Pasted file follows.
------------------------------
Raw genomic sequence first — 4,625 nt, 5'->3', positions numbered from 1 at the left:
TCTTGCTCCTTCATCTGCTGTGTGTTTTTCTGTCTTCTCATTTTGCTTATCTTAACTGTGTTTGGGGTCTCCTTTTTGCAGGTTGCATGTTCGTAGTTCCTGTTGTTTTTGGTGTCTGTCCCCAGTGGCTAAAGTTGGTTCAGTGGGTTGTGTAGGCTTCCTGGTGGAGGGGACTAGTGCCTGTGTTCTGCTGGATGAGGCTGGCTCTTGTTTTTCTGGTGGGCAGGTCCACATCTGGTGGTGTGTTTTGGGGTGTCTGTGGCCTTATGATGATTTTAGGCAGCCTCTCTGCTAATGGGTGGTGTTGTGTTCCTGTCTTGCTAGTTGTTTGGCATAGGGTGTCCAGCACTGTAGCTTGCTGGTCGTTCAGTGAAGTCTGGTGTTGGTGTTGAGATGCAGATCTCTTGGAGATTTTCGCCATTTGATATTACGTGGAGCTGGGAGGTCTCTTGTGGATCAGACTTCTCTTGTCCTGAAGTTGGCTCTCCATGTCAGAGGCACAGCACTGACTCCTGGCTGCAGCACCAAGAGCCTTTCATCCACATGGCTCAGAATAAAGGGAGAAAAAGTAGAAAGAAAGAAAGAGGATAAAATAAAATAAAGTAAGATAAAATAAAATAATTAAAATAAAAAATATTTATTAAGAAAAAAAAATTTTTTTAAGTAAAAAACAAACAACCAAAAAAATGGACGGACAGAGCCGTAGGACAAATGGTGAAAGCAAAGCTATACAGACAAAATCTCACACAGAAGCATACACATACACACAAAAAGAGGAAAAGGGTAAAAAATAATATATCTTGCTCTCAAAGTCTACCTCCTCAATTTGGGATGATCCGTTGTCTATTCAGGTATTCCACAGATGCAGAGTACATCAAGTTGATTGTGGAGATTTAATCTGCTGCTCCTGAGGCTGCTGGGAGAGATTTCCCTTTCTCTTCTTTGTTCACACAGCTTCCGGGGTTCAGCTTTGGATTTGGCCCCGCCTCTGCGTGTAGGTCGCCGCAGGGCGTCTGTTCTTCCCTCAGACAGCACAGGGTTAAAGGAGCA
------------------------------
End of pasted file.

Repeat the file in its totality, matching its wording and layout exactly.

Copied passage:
Raw genomic sequence first — 4,625 nt, 5'->3', positions numbered from 1 at the left:
TCTTGCTCCTTCATCTGCTGTGTGTTTTTCTGTCTTCTCATTTTGCTTATCTTAACTGTGTTTGGGGTCTCCTTTTTGCAGGTTGCATGTTCGTAGTTCCTGTTGTTTTTGGTGTCTGTCCCCAGTGGCTAAAGTTGGTTCAGTGGGTTGTGTAGGCTTCCTGGTGGAGGGGACTAGTGCCTGTGTTCTGCTGGATGAGGCTGGCTCTTGTTTTTCTGGTGGGCAGGTCCACATCTGGTGGTGTGTTTTGGGGTGTCTGTGGCCTTATGATGATTTTAGGCAGCCTCTCTGCTAATGGGTGGTGTTGTGTTCCTGTCTTGCTAGTTGTTTGGCATAGGGTGTCCAGCACTGTAGCTTGCTGGTCGTTCAGTGAAGTCTGGTGTTGGTGTTGAGATGCAGATCTCTTGGAGATTTTCGCCATTTGATATTACGTGGAGCTGGGAGGTCTCTTGTGGATCAGACTTCTCTTGTCCTGAAGTTGGCTCTCCATGTCAGAGGCACAGCACTGACTCCTGGCTGCAGCACCAAGAGCCTTTCATCCACATGGCTCAGAATAAAGGGAGAAAAAGTAGAAAGAAAGAAAGAGGATAAAATAAAATAAAGTAAGATAAAATAAAATAATTAAAATAAAAAATATTTATTAAGAAAAAAAAATTTTTTTAAGTAAAAAACAAACAACCAAAAAAATGGACGGACAGAGCCGTAGGACAAATGGTGAAAGCAAAGCTATACAGACAAAATCTCACACAGAAGCATACACATACACACAAAAAGAGGAAAAGGGTAAAAAATAATATATCTTGCTCTCAAAGTCTACCTCCTCAATTTGGGATGATCCGTTGTCTATTCAGGTATTCCACAGATGCAGAGTACATCAAGTTGATTGTGGAGATTTAATCTGCTGCTCCTGAGGCTGCTGGGAGAGATTTCCCTTTCTCTTCTTTGTTCACACAGCTTCCGGGGTTCAGCTTTGGATTTGGCCCCGCCTCTGCGTGTAGGTCGCCGCAGGGCGTCTGTTCTTCCCTCAGACAGCACAGGGTTAAAGGAGCA